Those of you with bikes: where do you like to ride?
Any suggestions for some leisurely rides in the city?

Trash-Picked: Lane Coffee Table

As I’ve mentioned before, I am an avid (to put it nicely) trash-picker. Well, apparently, this has rubbed off on my husband. A while back, he text-messaged me, saying he had picked up a coffee table he found lying at a curb. On his morning drive from studio to work, something caught his eye, and he actually backed up to check it out (Did I train him well or what?)! The finish wasn’t perfect, and it was missing it’s glass top, but he saw the piece’s potential, and was wise enough to throw it in the back of the car before continuing on his way.

This is the picture he sent me from his phone when he got to work…

…and here it is sitting in limbo in our sun porch:

The finish needs to be cleaned up, and obviously, it needs a glass top. I initially thought I had a piece of plate glass that would fit (a previous trash-pick), but it wasn’t quite long enough for the 59″ long table. So, we’re still on the look-out.

Moo and Moxie inspect the new addition…

I haven’t been able to find out much about this table. I’ve seen other Lane tables here and there, but very few reference to this particular  one. It certainly seems to be less common than the Lane Acclaim line. As for it’s age, the curves of the legs remind me of our Brasilla breakfront by Broyhill, which dates from the early 1960’s. So that would be my rough guess at this table’s vintage as well.

Apartment Therapy, recently pointed to a post on Craigslist where a seller was asking $395 for the same table. Is it actually worth that much? I doubt it. Especially not in this condition. But we like it regardless of it’s value. Hopefully at some point in the (near?) future, I’ll post an image of it cleaned up, complete, and in our living room.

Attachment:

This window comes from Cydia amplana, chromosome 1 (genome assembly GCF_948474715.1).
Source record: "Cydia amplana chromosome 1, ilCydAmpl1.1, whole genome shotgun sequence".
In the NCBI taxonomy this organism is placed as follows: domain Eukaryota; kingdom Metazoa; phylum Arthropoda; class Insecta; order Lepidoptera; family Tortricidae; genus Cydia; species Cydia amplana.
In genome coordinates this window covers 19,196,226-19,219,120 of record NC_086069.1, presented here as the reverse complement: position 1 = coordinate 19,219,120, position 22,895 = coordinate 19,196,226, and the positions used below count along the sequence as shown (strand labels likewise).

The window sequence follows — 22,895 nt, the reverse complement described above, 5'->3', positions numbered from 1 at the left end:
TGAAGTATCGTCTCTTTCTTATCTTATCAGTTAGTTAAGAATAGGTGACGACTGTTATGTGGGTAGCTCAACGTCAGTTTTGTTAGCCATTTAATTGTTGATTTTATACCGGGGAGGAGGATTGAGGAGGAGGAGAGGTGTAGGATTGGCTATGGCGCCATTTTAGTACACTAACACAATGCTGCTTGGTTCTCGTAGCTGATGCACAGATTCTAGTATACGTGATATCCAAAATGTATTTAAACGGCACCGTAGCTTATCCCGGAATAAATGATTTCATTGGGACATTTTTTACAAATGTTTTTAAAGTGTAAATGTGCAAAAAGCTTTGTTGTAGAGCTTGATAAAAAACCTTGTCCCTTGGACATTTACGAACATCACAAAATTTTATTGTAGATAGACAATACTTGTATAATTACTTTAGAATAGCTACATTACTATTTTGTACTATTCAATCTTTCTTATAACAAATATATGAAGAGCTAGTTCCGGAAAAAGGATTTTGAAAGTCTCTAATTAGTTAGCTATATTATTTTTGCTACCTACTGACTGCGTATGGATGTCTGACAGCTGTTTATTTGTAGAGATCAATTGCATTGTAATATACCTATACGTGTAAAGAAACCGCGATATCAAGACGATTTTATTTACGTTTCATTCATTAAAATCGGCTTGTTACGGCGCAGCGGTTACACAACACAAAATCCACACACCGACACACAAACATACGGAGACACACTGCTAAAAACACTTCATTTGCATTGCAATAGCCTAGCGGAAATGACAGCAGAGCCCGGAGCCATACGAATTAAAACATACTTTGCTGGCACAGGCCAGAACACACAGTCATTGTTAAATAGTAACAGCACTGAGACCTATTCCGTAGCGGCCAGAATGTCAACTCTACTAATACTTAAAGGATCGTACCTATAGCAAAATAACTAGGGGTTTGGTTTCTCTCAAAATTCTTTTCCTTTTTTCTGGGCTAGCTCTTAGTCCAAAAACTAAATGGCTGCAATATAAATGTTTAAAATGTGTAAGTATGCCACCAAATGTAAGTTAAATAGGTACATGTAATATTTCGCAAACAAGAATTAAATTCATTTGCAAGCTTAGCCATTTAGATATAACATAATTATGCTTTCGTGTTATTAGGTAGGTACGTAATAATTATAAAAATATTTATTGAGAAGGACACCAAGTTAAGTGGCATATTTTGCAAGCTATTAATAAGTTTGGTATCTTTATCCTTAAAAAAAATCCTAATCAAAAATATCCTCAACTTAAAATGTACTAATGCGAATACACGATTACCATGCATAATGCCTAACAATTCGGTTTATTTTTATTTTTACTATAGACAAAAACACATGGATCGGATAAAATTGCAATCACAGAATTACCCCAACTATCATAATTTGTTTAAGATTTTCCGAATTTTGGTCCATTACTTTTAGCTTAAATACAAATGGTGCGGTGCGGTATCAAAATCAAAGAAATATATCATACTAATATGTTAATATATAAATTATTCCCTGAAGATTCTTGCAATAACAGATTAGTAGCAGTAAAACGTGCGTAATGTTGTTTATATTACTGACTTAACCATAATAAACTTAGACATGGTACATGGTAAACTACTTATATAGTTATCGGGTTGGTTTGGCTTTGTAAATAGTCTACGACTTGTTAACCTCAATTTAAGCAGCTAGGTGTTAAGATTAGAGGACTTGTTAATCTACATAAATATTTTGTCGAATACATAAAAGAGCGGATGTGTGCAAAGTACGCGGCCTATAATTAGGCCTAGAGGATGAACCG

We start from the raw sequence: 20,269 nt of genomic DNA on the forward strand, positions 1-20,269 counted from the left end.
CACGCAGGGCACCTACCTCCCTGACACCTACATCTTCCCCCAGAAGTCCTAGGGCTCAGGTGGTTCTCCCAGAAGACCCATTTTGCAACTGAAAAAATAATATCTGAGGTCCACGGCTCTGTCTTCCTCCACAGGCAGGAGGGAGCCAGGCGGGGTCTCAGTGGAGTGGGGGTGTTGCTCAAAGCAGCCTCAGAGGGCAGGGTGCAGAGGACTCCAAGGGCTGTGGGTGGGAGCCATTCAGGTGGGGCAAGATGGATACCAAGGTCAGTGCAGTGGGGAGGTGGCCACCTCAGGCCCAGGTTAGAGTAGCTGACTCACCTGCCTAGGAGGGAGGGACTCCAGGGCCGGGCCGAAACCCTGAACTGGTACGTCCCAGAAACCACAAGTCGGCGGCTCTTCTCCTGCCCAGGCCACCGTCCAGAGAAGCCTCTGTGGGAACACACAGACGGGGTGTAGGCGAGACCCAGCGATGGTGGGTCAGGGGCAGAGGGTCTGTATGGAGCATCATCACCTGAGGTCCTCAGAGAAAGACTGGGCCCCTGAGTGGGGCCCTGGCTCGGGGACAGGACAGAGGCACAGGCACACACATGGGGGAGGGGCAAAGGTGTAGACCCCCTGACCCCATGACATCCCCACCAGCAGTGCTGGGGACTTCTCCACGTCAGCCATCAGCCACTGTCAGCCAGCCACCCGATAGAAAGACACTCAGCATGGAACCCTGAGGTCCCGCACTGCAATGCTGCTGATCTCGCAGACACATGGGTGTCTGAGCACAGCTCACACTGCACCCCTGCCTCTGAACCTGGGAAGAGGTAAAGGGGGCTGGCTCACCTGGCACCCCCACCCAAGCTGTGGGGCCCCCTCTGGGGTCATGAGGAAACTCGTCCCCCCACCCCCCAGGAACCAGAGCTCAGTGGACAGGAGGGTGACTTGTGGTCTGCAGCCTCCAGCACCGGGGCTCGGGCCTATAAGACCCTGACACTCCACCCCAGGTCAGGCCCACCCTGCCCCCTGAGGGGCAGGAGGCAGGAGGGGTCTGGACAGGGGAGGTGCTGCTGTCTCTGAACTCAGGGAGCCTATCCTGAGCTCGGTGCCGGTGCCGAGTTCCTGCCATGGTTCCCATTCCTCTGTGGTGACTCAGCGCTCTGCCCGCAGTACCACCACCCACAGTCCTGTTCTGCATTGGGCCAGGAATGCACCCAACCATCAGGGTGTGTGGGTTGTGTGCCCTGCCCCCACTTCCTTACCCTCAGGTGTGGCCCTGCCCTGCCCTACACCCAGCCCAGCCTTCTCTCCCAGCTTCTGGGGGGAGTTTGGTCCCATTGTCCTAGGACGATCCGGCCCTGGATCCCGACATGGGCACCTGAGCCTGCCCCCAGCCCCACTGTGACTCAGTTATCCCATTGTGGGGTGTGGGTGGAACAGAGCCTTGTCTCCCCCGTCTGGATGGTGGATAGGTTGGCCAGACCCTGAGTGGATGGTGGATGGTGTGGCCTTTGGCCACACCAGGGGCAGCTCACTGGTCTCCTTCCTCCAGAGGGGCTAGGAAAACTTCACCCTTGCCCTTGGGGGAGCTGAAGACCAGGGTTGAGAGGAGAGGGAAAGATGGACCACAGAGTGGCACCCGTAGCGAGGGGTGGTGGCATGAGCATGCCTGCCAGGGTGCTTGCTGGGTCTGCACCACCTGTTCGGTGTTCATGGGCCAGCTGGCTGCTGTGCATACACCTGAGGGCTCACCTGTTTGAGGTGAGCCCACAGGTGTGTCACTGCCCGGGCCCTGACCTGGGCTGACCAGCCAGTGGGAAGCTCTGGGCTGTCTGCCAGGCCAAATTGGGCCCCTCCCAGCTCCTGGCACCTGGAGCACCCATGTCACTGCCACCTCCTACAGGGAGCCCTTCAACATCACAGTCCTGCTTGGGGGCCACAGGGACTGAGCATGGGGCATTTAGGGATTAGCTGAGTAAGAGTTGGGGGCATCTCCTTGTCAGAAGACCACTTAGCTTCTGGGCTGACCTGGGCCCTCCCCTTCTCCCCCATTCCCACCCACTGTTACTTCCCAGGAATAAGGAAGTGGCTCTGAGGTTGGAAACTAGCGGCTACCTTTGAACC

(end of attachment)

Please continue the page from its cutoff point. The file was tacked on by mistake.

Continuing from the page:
What’s your opinion on trash-picking? If you’re a fan, do you get self-conscious while doing it? or are you a proud picker? And, please share one of your recent / favorite finds!

Dear Chair,

You had a hard life.

It was clear you’d been through much even before we found you by the side of the road. A previous owner had attempted to refinish you, but obviously didn’t know what they were doing (your coloring was uneven and splotchy). After bringing you home, I had grand intentions to sand, paint, and reupholster you. But rather, you were relegated to storage in our damp basemenwhen t for several years with other “project” chairs. You saw the glorious light of day during the past winter’s snow storms, only to serve valiantly as our “urban parking space holder”. And for that, dear chair, I thank you. Yet, how have I shown my appreciation? By leaving you outside since. You deserved so much better.

You certainly didn’t deserve to be thrown to the curb again by a man (I’m ashamed to admit – my husband!), who didn’t want to take the time to mend you. My only hope is that you were rescued from the crushing jaws of the trash truck by a kinder soul than I…Someone who will lovingly restore you and give you a rightful place at their desk or dinner table.

I am honestly glad that I happened to take this picture the day before you moved on.

Emeco in Our Home